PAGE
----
The graphic animation of the rupture was of particular interest at every session. However, there remained some confusion about what exactly it was showing and what it meant for specific regions or cities. Many groups also had questions relating to the terminology used in the videos, for example asking ‘what does resilience mean?’, ‘what is the rate?’ and ‘what does magnitude 8 mean?’. This suggests that the use of such terms, without further explanation, can obscure meaning and even distract from key messaging.
Online response to the videos
The content analysis and review of social media metrics showed that the release of the videos via public broadcast media was successful in increasing the visibility of the project and raising awareness of the Alpine Fault hazard, indicating that this remains a key channel in improving awareness of disaster risk. However, the digital findings also suggest there is perhaps some ‘audience fatigue’ towards the reporting of disaster preparedness information via national media platforms. Nearly a third (30%) of the online reactions indicated that they felt the information was too scary and the media was scaremongering, or that there was no point in preparing for such a devastating event. Although these comments were not necessarily directed at the videos they do highlight the value in self-produced and self-managed content, which supports a deeper level of engagement with audiences and offers opportunities for interaction with community.
Overall, the videos were received well in the workshop setting and proved successful in stimulating discussion and questioning around risk awareness and preparedness actions. Their online release made the content available to a larger audience and has increased engagement and awareness of Project AF8 and the Alpine Fault hazard.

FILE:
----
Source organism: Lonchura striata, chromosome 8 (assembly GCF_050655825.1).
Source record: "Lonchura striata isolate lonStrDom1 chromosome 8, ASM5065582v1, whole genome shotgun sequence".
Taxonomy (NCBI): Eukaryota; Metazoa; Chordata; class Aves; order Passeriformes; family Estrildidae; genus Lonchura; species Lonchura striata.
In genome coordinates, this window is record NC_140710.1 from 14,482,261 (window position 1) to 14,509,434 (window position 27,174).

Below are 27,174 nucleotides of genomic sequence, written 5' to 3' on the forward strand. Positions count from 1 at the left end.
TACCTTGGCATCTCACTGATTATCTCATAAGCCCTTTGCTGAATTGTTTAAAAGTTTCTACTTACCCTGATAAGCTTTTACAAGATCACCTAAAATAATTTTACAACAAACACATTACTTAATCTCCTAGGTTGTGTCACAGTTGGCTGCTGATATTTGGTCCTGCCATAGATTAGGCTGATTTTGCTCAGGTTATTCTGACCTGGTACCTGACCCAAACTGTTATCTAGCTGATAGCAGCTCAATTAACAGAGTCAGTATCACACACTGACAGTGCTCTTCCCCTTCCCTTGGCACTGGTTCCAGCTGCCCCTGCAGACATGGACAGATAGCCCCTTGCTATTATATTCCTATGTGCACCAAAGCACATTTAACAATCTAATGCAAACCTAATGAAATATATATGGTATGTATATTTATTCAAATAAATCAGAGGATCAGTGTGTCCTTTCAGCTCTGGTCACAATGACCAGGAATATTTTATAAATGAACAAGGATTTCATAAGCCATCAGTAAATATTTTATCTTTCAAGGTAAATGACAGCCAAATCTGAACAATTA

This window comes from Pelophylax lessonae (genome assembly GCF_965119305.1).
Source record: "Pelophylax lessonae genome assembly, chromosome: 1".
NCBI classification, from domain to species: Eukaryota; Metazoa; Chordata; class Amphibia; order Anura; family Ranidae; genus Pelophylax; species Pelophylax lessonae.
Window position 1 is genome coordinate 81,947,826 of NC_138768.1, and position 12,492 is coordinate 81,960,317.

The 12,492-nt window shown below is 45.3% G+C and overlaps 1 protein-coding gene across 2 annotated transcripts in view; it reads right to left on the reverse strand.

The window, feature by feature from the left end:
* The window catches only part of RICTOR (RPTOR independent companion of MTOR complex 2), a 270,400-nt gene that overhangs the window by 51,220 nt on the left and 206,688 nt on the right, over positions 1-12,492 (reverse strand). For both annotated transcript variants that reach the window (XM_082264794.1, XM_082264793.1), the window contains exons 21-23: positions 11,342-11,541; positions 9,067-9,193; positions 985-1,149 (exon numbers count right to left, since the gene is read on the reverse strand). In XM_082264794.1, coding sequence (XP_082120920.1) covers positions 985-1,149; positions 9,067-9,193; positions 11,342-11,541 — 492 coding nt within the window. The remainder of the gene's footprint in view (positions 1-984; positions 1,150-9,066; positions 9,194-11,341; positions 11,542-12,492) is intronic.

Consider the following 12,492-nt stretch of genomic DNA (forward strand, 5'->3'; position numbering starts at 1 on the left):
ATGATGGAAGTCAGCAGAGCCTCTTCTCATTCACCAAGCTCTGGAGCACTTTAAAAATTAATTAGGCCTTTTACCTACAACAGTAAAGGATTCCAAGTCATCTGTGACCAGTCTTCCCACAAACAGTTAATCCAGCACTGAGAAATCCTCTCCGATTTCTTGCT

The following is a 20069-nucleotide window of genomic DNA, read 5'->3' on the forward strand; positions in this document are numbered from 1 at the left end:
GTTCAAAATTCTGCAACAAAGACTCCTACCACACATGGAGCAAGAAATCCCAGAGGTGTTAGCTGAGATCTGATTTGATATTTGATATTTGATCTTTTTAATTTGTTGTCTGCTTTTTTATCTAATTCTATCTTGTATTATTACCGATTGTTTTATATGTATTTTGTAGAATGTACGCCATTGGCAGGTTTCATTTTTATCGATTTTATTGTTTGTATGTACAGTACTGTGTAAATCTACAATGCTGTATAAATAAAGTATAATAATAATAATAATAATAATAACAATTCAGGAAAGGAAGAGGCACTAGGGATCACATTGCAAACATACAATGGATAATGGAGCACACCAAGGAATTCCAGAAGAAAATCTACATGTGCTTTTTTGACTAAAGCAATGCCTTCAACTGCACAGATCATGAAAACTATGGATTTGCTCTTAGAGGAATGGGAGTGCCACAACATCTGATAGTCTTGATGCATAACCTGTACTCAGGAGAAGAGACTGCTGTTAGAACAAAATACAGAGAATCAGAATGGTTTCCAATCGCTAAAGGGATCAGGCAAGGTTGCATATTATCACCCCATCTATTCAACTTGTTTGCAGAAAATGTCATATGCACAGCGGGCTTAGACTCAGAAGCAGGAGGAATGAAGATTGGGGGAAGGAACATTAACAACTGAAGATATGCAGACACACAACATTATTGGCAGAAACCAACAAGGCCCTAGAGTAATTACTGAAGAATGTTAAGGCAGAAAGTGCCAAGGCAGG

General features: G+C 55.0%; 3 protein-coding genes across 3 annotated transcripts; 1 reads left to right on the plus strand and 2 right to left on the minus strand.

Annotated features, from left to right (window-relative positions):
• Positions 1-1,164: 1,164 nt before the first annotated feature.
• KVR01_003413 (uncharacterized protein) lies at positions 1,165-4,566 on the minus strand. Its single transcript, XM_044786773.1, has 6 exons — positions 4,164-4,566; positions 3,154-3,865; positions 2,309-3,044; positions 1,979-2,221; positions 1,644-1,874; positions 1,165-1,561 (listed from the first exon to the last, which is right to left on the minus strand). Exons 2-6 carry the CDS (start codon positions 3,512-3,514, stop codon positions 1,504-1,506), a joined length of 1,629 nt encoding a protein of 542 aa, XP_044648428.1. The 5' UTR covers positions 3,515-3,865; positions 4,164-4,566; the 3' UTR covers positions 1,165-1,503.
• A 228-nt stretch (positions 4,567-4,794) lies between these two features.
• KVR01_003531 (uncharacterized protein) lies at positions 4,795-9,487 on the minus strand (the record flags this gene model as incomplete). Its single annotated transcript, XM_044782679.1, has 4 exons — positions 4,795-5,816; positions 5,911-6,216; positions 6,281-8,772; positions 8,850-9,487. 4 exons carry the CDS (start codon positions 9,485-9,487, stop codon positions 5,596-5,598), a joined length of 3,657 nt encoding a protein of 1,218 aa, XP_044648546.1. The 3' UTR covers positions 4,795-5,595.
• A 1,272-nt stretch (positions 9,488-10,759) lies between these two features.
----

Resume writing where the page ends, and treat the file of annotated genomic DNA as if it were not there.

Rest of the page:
Findings from the workshops indicate that people want to see videos that contain specific details about the impacts of such an event, particularly in their region or city. They also want practical advice on how households, communities and regions can prepare. This suggests that in creating a video it is important to consider what the viewer can get out of it, rather than what you want to get across. Shaping your message in a way that adds value for the viewer is vital to ensure a positive reception.
The workshops also highlighted the need to ensure videos show diversity and are accessible to as much of the community as possible. This includes being conscious of the use of jargon when explaining complex science. Using words like resilience or magnitude without clarifying their definition can cause confusion and prevent viewers from grasping key messages. Unpacking these terms further could enhance audience interpretation, leading to more effective and useful communication.